- The village of Kerwas, or Yalaza in Turkish, located near the town of Lice in Turkey’s southeast.
- Ayla Albayrak for The Wall Street Journal
A sleepy little village in Turkey’s southeast has an ambitious project for the country’s estimated 15 million Kurds: to build the country’s first Kurdish-language primary school and set a model for modern Kurdish village life.
In a country where Kurdish-language public education remains one of the most debated topics in the government’s peace talks with the outlawed Kurdistan Workers’ Party, or PKK, villagers in Kerwas, near the southeastern town of Lice, gathered the funds for their own school and started building.
“Our children are becoming Turkish. They are losing their own language,” said Dervis Akgonul, 45, a villager working at the school’s construction site. Mr. Akgonul said he plans to educate the youngest of his five children at the school, which locals hope will open in time for the fall semester and offer education in both Kurmanji and Zaza dialects.
The government allowed non-Turkish education in private schools in a legal amendment passed in March, falling short of the demand for Kurdish-language public education. Villagers say the school will be run by volunteer teachers.
The community school project, they say, kicked off after the PKK leader Abdullah Ocalan sent a message to the Kurds in October from his isolated prison island in Western Turkey, telling Kurds to start working for their freedoms and not expect everything from the government. Local Turkish authorities have suspected PKK involvement in the school project, which the villagers deny.
The unpainted four-storey school now towers over Kerwas, a poor village with only some 100 inhabitants, surrounded by green hills and neighboring villages. Yet two decades ago, before the military forcibly evacuated the village and partly burnt it down in 1994, Kerwas was a lively village with over a thousand residents.
According to officials, 3,000 Kurdish villages and hamlets were evacuated and destroyed by the military, citing security concerns and accusing the local population of feeding and sheltering the PKK. But Turkish and international human rights associations say some two million people were forced to migrate from 4,000 villages.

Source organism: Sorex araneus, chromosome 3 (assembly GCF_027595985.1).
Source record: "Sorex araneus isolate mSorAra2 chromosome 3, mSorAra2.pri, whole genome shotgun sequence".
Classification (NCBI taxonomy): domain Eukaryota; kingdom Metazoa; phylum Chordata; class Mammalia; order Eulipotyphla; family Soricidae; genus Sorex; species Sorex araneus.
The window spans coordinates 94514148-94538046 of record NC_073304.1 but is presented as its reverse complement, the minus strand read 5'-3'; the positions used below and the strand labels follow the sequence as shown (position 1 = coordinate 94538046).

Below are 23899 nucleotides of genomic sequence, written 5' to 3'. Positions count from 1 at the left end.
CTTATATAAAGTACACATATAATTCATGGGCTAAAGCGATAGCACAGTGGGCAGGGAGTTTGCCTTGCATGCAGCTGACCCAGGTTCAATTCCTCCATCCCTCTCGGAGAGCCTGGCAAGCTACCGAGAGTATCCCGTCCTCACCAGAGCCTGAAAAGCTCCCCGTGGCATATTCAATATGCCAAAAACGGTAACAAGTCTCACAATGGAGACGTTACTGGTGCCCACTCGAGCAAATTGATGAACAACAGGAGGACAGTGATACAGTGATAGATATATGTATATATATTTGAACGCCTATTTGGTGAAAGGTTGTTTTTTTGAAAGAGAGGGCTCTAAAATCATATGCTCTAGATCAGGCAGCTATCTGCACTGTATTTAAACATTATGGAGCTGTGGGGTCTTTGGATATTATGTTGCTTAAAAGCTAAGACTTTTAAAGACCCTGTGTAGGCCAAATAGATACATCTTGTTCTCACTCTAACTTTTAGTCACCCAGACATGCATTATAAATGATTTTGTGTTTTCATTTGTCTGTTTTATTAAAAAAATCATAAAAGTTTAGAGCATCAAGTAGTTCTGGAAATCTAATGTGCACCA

The Kurds were allowed to return to the villages a decade later and offered small financial compensation, but returning to abandoned villages with destroyed or non-existent infrastructure proved unpopular. Former residents are now accustomed to urban life and mostly use villages as summer retreats and for growing vegetables to support life in the cities. Many young men and women from the region have joined the PKK, which today is based in Northern Iraq.
The road to Kerwas remains unpaved, ruins of burnt houses are scattered among the newly-painted ones, and the villagers have had to dig pools for water supply. But the returnees say they are here to stay.
“For 18 years, I never even visited the village…we will not leave now,” said Mr. Akgonul, who added he struggled as a construction and daily worker in eastern city of Bingol.
After the evacuations, illegal cannabis fields emerged on the abandoned hilltops around Lice, recently destroyed by security forces. While the PKK and the security forces accuse each other of benefiting from drug smuggling, locals say they are happy about the clear-up.
“It was ruining our youth. Our village is ready to begin a new life,” said Fettullah Celik, a former Kerwas resident and member of Lice town council.
But the returnees, who now have the right to claim back its Kurdish name and change the signboard at the entrance to the village carrying its Turkish name, Yalaza, have forgotten to do so.
“We never knew Yalaza. It was always Kerwas to us,” Mr. Celik said.
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(via WSJ Blogs)